Experimental drug offers hope of stopping E. coli infection
Web posted at: 7:23 p.m. EDT (2323 GMT)
From CNN Food & Health Correspondent Linda Ciampa
ATLANTA (CNN) -- The Dooley girls are strong and healthy today, but just a few months ago, Marybeth, 6, and Anna, 3, were hospitalized with severe E. coli infections.
"They were so sick, they couldn't even hold down sips of water -- no food whatsoever," said their mother, Melissa Dooley.
The girls from Hull, Georgia, recovered, and in the process helped doctors learn more about a new drug that may be the first to successfully fight the deadly E. coli bacteria.
Both were part of a clinical trial that is testing Synsorb PK.
"It acts like a toxin sponge," said David Cox of Synsorb Biotech Inc., the drug's maker. "The compound is taken by the patient. It goes straight to the gut because it can't go anywhere else.
"It's an insoluble product, and once in the gut, it specifically reacts with the toxins produced by E. coli -- inactivates the toxin, which is then excreted out of the body as waste."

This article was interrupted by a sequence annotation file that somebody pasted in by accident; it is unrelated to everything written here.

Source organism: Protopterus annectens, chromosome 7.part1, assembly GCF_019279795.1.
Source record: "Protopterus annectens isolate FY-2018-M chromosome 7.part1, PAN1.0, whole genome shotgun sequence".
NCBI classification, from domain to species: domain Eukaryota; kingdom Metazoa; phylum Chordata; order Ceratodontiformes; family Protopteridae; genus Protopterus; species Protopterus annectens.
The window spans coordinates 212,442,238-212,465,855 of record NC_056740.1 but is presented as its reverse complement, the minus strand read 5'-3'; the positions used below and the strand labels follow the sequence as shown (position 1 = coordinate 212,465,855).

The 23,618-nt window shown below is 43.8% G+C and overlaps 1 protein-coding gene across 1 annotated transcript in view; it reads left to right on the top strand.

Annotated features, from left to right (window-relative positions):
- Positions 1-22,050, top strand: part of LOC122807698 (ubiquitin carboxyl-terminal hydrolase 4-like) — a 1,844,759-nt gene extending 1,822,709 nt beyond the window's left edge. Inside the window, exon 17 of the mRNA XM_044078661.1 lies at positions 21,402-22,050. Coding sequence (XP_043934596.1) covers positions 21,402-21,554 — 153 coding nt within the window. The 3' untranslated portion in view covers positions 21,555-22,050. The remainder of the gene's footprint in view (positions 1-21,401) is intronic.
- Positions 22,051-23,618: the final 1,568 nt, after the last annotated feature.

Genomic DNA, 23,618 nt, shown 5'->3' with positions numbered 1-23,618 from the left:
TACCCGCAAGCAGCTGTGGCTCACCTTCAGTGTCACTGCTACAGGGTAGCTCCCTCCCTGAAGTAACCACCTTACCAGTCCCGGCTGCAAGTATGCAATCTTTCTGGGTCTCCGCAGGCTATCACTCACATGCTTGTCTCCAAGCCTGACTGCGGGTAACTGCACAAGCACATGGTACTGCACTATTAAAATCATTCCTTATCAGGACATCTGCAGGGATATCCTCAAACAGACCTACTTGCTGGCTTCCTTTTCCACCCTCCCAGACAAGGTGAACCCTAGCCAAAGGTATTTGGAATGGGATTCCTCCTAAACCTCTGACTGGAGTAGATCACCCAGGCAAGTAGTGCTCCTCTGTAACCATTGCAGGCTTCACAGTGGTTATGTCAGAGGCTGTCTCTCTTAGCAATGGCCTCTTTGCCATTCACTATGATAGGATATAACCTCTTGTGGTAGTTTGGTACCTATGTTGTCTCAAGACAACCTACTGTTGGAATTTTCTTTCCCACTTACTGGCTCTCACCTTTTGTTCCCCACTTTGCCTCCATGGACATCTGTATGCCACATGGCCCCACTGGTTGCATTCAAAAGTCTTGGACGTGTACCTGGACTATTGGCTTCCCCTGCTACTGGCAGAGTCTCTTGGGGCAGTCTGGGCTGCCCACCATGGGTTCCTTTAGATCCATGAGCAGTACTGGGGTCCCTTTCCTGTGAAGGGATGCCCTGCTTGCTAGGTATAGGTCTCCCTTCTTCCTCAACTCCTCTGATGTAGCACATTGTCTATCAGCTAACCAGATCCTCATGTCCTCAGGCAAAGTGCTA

Researchers believe the new drug might be able to prevent E. coli from advancing to its serious and most dangerous state.
Even if the infection does progress, Synsorb PK may still be beneficial by reducing the severity of life-threatening complications.
"This is a very logical treatment that has a lot of promise, so I am excited about it," said Dr. Barry Warshaw, who treated the Dooleys at Egleston Children's Hospital in Atlanta. "There have been other treatments tried -- specific treatments tried over the years. So far none have panned out."
The Dooleys don't know if the new drug will help Marybeth and Anna in their recoveries. They could have received placebos. And they don't know how the girls contracted the bacteria.
But the family said they feel good knowing that if final testing of Synsorb PK goes as planned, other children and adults sickened by E. coli could have a new drug by the end of next year.
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